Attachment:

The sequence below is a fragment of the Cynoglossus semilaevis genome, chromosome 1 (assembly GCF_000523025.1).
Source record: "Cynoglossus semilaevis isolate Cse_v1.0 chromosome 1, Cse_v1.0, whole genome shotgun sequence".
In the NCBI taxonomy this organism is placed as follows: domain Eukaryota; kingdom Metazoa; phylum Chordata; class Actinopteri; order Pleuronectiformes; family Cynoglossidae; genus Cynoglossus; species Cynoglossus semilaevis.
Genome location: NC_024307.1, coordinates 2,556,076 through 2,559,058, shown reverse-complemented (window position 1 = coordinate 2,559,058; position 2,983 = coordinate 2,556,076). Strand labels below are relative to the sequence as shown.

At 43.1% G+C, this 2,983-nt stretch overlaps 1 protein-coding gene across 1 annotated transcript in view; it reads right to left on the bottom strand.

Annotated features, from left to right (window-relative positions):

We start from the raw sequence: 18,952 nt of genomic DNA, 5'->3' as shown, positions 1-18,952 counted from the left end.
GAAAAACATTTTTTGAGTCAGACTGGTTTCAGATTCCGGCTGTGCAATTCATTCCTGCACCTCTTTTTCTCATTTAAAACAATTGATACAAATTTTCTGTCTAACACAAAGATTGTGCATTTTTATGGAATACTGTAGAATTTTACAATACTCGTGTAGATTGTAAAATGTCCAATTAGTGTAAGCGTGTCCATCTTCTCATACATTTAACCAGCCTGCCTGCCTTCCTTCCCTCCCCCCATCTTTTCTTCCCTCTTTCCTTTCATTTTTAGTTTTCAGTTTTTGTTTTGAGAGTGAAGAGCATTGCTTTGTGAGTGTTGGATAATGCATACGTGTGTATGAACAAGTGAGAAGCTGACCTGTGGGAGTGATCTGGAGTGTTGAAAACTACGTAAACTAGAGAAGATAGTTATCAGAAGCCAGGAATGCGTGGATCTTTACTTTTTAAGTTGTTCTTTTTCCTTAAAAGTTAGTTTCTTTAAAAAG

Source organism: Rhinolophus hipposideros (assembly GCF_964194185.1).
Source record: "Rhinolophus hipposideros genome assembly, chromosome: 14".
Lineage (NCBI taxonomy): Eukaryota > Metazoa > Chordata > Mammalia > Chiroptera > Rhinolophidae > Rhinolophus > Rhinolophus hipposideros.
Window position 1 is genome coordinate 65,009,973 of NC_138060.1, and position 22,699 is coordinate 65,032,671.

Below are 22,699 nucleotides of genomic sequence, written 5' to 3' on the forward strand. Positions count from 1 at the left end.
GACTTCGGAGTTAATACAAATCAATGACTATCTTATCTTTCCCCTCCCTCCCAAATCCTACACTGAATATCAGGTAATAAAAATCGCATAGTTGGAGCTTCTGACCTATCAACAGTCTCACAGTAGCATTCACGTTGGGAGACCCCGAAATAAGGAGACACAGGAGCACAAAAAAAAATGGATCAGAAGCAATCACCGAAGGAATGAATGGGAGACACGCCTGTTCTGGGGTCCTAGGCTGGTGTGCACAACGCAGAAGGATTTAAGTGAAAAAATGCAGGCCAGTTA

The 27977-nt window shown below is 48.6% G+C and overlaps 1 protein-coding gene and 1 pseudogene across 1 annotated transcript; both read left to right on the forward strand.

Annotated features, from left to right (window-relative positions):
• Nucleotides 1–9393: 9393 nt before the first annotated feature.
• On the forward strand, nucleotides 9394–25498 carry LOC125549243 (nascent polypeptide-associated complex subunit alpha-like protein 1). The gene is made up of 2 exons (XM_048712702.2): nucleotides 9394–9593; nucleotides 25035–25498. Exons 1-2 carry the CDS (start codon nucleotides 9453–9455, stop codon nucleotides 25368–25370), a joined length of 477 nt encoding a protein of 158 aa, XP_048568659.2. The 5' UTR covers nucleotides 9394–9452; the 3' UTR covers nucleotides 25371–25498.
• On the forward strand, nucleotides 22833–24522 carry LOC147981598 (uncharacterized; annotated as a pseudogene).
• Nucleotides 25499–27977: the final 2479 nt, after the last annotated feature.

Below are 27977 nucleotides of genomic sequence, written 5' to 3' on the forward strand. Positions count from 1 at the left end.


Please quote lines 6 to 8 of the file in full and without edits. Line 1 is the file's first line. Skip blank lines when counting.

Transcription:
Annotated features, from left to right (window-relative positions):

We start from the raw sequence: 18,952 nt of genomic DNA, 5'->3' as shown, positions 1-18,952 counted from the left end.
GAAAAACATTTTTTGAGTCAGACTGGTTTCAGATTCCGGCTGTGCAATTCATTCCTGCACCTCTTTTTCTCATTTAAAACAATTGATACAAATTTTCTGTCTAACACAAAGATTGTGCATTTTTATGGAATACTGTAGAATTTTACAATACTCGTGTAGATTGTAAAATGTCCAATTAGTGTAAGCGTGTCCATCTTCTCATACATTTAACCAGCCTGCCTGCCTTCCTTCCCTCCCCCCATCTTTTCTTCCCTCTTTCCTTTCATTTTTAGTTTTCAGTTTTTGTTTTGAGAGTGAAGAGCATTGCTTTGTGAGTGTTGGATAATGCATACGTGTGTATGAACAAGTGAGAAGCTGACCTGTGGGAGTGATCTGGAGTGTTGAAAACTACGTAAACTAGAGAAGATAGTTATCAGAAGCCAGGAATGCGTGGATCTTTACTTTTTAAGTTGTTCTTTTTCCTTAAAAGTTAGTTTCTTTAAAAAG